In 2008, the CPSC estimated that more than 500,000 people were injured while using a ladder or stepstool. In 2010, the estimate rose to 724,000—that’s nearly 2,000 people injured every day. Experts estimate that 100 people will suffer a long-term or permanent disability each day. And, one person will die, every day.
Understanding how people actually use ladders, and more importantly, how they get injured while using ladders, is key to designing new, safer climbing products. Studying the numbers, the majority of ladder accidents fall into three categories: strains and sprains from handling heavy ladders, using the wrong type or size of ladder, and catastrophic falls from overreaching or improper setup.
First, nearly 50 percent of reported injuries involving ladders are caused by the awkward size and weight of the ladder. The average 28-foot extension ladder weighs 65-75 pounds depending on the model. Some service industries have thousands of technicians, with many making more than 10 stops a day. That adds up to millions of ladder encounters a day with a heavy, hard-to-handle product. Every day, hundreds of people are injured because of the weight of their ladder. The easy solution to this problem is to make a lighter ladder. Advances in fiberglass technology have allowed Little Giant to produce the lightest fiberglass extension ladders in the world. This new material reduces the weight by up to 40 percent while increasing the stiffness by nearly 20 percent, giving you a lighter, stronger ladder that is still non-conductive.
WRONG TYPE, WRONG SIZE
Second, we use the wrong type or size of ladder for the job. Quite often, this problem is caused by the first problem. The right size ladder for the job is too heavy, so we grab a smaller one.
Choosing wrong type of ladder also causes issues. Workers sometimes use a stepladder in place of an extension ladder for the same reason, the stepladder is lighter. Although it may seem like a good idea, using the right ladder for the job will help prevent unnecessary accidents.
The third category (overreaching) is by far the most costly per incident, both in financial and human costs: falls from height due to overreaching or improper setup. These are the kinds of falls that change lives—or end them.
You train your people to keep their bodies between the side rails, but you know this doesn’t always happen. All too often, you see them stretch to reach that one last thing instead of climbing down and moving the ladder over. On many jobsites, it is nearly impossible to find a perfectly level setup for a ladder, so a brick or a board is used to build up the low side of the ladder. Aftermarket leg levelers can help, but they have two major problems. First, they add extra weight to an already heavy ladder (remember problem #1); and second, they do not add any extra stability to the ladder.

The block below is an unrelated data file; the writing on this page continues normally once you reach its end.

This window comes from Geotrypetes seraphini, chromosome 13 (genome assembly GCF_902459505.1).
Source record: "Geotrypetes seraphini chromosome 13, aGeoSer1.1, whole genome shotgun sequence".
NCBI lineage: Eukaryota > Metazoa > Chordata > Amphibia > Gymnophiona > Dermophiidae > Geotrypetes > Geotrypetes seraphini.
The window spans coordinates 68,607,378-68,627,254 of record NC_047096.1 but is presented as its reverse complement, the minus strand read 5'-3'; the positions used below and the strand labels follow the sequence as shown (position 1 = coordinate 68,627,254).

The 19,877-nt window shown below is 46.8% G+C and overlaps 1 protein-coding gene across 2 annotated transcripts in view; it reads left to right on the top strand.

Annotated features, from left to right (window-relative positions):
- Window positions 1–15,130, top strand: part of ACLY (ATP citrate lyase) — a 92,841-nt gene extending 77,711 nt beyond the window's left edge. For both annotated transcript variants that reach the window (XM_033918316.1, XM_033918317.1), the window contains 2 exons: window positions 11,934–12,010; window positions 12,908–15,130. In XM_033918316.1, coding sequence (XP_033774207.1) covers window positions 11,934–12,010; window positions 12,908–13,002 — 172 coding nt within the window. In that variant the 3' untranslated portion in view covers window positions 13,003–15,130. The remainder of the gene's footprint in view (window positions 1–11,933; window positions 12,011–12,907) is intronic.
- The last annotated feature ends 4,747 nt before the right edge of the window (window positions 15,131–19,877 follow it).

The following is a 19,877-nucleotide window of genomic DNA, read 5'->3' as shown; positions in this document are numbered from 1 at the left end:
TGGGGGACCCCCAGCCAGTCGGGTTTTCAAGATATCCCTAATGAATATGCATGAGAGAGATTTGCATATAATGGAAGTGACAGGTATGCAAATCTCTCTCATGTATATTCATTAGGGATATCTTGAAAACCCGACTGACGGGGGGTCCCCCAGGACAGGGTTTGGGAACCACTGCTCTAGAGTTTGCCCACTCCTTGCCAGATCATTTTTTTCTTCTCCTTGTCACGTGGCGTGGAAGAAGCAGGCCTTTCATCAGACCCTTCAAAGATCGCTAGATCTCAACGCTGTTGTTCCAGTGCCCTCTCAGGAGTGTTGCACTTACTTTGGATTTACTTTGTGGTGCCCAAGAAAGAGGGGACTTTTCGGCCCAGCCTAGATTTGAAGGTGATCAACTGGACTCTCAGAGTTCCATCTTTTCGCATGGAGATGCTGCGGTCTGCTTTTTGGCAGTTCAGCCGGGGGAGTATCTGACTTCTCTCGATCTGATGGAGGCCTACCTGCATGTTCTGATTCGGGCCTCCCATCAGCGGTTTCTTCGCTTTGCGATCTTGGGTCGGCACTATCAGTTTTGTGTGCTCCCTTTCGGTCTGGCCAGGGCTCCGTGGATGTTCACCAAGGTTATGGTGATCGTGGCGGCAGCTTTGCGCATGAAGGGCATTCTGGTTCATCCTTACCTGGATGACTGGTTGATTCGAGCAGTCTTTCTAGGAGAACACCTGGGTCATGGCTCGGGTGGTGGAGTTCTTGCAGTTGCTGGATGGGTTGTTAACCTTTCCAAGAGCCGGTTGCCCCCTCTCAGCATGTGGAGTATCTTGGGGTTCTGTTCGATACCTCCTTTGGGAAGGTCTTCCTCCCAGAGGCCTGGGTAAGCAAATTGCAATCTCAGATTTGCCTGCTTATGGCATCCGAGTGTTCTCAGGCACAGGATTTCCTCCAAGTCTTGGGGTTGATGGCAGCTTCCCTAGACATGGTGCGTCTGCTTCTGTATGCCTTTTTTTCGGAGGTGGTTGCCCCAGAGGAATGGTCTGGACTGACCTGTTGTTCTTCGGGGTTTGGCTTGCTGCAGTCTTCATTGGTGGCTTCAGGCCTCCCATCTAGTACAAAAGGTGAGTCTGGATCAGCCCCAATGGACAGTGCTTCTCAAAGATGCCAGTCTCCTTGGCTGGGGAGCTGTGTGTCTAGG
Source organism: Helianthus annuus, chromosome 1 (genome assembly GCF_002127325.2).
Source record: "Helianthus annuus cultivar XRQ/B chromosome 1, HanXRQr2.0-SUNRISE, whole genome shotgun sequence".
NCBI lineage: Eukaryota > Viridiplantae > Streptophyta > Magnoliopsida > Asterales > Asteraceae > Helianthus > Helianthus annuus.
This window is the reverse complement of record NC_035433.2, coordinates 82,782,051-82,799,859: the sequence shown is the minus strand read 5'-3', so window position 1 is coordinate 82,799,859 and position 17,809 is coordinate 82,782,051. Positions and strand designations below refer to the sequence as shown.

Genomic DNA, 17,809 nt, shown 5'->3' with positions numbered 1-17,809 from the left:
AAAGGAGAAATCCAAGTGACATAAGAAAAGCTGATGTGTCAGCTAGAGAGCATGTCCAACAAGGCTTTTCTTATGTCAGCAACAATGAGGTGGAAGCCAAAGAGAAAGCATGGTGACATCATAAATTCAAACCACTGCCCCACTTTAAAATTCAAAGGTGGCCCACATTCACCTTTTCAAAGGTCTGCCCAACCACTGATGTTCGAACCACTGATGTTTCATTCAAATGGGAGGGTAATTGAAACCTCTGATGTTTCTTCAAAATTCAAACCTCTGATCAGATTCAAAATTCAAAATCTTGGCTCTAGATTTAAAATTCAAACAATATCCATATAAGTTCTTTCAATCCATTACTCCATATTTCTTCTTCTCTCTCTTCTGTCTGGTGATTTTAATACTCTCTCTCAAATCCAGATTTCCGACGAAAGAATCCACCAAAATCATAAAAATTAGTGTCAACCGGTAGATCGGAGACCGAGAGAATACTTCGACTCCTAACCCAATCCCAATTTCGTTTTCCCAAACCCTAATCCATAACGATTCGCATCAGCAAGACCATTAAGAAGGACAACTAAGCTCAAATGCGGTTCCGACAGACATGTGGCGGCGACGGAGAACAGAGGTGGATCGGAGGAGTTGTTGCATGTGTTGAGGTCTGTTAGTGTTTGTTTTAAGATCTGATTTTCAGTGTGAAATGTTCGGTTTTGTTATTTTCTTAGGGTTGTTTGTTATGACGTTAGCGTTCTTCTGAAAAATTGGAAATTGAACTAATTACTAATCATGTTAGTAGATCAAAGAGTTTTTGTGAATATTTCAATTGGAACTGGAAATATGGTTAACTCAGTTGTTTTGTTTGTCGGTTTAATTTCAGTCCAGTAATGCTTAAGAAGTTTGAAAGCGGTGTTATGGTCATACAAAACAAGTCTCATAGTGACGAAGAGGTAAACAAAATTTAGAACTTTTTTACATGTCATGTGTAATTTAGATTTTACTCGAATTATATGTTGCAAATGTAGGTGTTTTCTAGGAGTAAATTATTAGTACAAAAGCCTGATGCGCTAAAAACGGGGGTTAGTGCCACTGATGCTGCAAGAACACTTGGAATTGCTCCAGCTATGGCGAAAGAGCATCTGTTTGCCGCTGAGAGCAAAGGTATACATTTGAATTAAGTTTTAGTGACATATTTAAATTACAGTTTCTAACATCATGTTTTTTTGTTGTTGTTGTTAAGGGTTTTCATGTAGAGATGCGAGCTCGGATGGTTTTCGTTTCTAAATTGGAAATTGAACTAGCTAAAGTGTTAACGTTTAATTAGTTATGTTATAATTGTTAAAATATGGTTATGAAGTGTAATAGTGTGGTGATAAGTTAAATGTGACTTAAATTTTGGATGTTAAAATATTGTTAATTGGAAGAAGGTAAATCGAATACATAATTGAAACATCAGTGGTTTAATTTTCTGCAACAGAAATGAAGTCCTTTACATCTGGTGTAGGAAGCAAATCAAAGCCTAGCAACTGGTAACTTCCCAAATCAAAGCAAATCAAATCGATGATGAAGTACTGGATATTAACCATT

By reducing the weight of the ladder, we have been able to add new safety features like adjustable outriggers that open to double the width at the base increasing side-tip stability. These outriggers also level uneven surfaces, helping prevent catastrophic tip and fall accidents caused by overreaching. Even with the added safety, these ladders are lighter than standard ladders.
Two things—training and innovation—are going to help prevent injuries and save lives. The American Ladder Institute (ALI) has developed the best online ladder safety training available at www.laddersafetytraining.org. They also sponsor National Ladder Safety Month every March (www.laddersafetymonth.com). These efforts, combined with improvements in ladder design, like added stability and lighter weight, will help us get people home safely at the end of the day.
About the Author:
Dave Francis is an industry expert and thought leader in ladder safety training. Within the last year alone, he has been invited to provide on-site ladder safety training to companies coast-to-coast in fields ranging from airlines to construction, cable communications to space travel, entertainment to oil refining, manufacturing to alarm systems.
Modern Contractor Solutions, December 2017
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